I’m good, but don’t take my word for it


You love getting positive reviews, don’t you? They’re worth their weight in Gold-Pressed Latinum. Same goes for testimonials.

Reviews and testimonials from clients, and endorsements (from other professionals, industry experts, and so on), are some of the most valuable tools you can use for marketing your practice.

If you get them, use them. Let your clients tell prospects how wonderful you are.

The easy way to get more reviews and testimonials is to ask clients to fill out a survey or evaluation form at end of the case. Allow room to “talk” about how they were treated, what they like about the results you got for them, and so on.

You’ll get something you can use.

What’s that? Your state or country or firm won’t let you use testimonials in your marketing?

Sounds like you better move.

No? Okay, don’t fret. You can use something that’s almost as good: success stories.

Write a story about a case or matter. Describe the problem, issues, and obstacles that were presented to you, what you did for the client and the outcome. 

“Recently, a client called me about [problem]. [Add details–costs, pain, obstacles–legal and factual–and, describe the client’s pain and/or frustration.]”

Describe what you did for the client and how happy they were as a result.


Okay, sure, if you have to add “results not typical” or other crap you’re required to add, do it.

And then use the hell out of that story.

Prospective clients want to know what you do. They want to hear what it will be like to work with you. They want to know that you know what you’re doing and a success story is much better than you “telling” them that you do.

Success stories should be a staple in your marketing. Write one today and start using it tomorrow.

Next week, you can write a client horror story. You know, about that client who didn’t follow your advice and made things worse.

Good marketing starts with good ideas


Testimonials for lawyers: How to use them when you’re not allowed to use them


Some lawyers aren’t allowed to use testimonials. They are precluded from doing so by their bar association or law firm. That’s a shame. Testimonials are powerful “third party” evidence of the lawyer’s skills, dedication, and trustworthiness. They can help you sign up more clients, get more referrals, and make new clients feel better about choosing you.

If you want to use testimonials, but you aren’t allowed to, here’s what I suggest.

First, make sure you know exactly what you can and cannot do. Carefully read the rules and any case law in your jurisdiction. Contact your bar association and get clarification. You may find that you can use testimonials in print, but not in electronic communication. You may be able to use testimonials if they don’t mention specific results but merely attest to your work ethic or “customer service”.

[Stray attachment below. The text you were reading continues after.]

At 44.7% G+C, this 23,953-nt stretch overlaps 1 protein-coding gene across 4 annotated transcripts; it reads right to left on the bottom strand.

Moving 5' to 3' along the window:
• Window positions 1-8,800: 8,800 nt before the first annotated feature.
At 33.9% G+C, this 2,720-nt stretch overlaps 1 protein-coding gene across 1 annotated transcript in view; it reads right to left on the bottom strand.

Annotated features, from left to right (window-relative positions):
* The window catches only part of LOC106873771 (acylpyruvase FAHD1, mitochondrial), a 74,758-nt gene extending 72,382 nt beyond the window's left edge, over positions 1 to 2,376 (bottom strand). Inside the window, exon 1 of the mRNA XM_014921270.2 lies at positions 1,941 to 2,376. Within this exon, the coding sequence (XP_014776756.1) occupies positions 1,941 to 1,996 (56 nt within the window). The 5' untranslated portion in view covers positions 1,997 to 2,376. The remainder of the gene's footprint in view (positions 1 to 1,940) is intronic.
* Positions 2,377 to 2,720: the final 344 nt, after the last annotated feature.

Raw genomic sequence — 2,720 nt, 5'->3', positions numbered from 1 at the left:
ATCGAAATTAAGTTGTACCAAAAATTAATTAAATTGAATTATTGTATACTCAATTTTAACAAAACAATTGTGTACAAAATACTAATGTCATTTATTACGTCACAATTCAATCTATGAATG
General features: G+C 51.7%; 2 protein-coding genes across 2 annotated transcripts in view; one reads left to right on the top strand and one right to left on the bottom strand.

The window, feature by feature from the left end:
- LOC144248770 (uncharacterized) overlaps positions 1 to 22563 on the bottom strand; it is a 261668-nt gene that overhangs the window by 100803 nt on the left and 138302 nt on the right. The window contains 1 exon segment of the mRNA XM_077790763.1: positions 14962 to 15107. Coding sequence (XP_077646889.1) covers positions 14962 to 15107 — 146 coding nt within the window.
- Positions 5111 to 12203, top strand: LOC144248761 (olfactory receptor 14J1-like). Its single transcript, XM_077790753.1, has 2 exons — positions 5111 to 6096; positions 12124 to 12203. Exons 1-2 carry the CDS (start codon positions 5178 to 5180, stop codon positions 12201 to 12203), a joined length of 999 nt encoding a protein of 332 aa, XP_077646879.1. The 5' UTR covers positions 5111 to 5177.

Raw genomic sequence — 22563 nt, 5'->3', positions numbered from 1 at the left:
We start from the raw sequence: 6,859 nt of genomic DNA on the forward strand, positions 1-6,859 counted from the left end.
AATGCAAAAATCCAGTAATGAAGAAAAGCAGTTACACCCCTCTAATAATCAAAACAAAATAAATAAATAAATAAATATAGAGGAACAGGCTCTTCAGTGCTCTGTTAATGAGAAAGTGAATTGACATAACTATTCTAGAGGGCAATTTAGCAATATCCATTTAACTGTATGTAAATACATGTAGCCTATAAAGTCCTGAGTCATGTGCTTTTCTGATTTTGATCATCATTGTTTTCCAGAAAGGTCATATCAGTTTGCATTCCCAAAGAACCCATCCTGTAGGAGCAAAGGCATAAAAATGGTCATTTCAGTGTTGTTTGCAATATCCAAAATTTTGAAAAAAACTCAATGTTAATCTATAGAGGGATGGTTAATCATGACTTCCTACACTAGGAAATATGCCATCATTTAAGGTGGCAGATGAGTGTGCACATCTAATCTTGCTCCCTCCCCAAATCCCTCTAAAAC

Look for the loopholes and use them.

Second, consider that a testimonial is essentially a story. The client had a problem, you fixed the problem, and the client lived happily ever after. When the client tells that story, i.e., in their own words, it is a testimonial. You may not be allowed to use their words, but you may be able to use their story.

Let’s say you have a page on your website where you would post testimonials if you were allowed to. What you could do instead is post “success stories” about clients you’ve helped and legal problems you’ve solved. You could title the page, “Recent Client Success Stories”.

You could do something similar in your ads, videos, and presentations. Anywhere you would use a testimonial you can use a success story.

Perhaps the best way to use these stories is to put them in your articles, blog posts, and presentations, to illustrate the points you are making. Weave those stories into your narrative, like this: “Last week, I had a client who. . .”. Describe the problem and the happy solution. You could also tell stories about clients who didn’t follow your advice and had a bad outcome.

To make this even more effective, describe the client. Give a detail or two about their age or background. Help the reader see them in their mind’s eye.

Are clients’ success stories as effective as their testimonials? In some ways, they are more effective.

In some contexts, testimonials may come off as crass and commercial or inconsistent with a lawyer’s image. A success story, on the other hand, especially one that is woven into the narrative of an article, doesn’t have that challenge.

Success stories are a natural, believable, and compelling way to depict you “in action,” solving problems and helping clients. They should be used in all aspects of your marketing, with or without testimonials.

Learn more about success stories and testimonials for lawyers. Click here.